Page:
Data collected before and during the COVID-19 pandemic have shown that in-person learning, on the whole, leads to better academic outcomes, greater levels of student engagement, higher rates of attendance, and better social and emotional well-being, and ensures access to critical school services and extracurricular activities when compared to remote learning. The U.S. Department of Education (Department) is committed to supporting states and school districts in offering in-person learning to all families and doing so safely by adopting science-based strategies for preventing the spread of COVID-19 that are aligned with the guidance from the Centers for Disease Control and Prevention (CDC) .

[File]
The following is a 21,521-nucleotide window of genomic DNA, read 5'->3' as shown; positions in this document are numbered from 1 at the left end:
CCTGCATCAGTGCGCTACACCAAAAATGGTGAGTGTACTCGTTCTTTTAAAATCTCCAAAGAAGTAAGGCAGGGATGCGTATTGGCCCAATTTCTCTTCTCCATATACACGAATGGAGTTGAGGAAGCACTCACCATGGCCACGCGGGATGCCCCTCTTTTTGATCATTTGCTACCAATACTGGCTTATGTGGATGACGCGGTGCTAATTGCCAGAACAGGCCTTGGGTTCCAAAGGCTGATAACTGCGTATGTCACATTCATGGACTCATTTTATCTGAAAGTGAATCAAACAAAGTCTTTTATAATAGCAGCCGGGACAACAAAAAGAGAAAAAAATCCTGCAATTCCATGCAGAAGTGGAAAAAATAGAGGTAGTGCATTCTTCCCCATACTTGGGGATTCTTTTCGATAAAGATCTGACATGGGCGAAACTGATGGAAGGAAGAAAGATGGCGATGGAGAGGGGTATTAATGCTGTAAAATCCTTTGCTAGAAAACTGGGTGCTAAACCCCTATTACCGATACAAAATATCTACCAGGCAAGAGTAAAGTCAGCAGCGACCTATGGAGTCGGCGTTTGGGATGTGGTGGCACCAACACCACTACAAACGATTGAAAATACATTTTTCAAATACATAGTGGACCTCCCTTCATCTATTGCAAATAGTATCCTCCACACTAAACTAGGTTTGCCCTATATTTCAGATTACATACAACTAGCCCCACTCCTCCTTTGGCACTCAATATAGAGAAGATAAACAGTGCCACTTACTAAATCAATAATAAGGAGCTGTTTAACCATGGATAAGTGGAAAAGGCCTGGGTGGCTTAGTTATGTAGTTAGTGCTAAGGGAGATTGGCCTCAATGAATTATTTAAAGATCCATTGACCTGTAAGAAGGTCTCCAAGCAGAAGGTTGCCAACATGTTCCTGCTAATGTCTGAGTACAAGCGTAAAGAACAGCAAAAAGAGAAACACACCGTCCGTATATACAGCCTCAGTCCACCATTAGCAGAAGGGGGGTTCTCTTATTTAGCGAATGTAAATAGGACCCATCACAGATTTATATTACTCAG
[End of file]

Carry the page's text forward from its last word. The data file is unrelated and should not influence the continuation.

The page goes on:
CDC guidance makes clear that K-12 schools should prioritize in-person learning, and that schools can safely operate in-person by implementing layered prevention strategies (using multiple strategies together consistently) in alignment with CDC recommendations. Studies show that schools that consistently implemented layered prevention strategies showed lower or similar levels of transmission than the communities in which they are located. This includes helping everyone eligible to get vaccinated, universal and correct indoor masking regardless of vaccination status 2 , using contact tracing in combination with isolation and quarantine, improving ventilation, and maintaining physical distance to the maximum extent possible. It is important to emphasize that schools should take all deliberate action to prevent transmission and limit exposure within schools by implementing layered prevention strategies; doing so will help to prevent outbreaks and avoid interruptions to in-person learning in the first place . More information on how to protect the health and safety of students, educators, staff, and school communities can be found in the Department's Return to School Roadmap .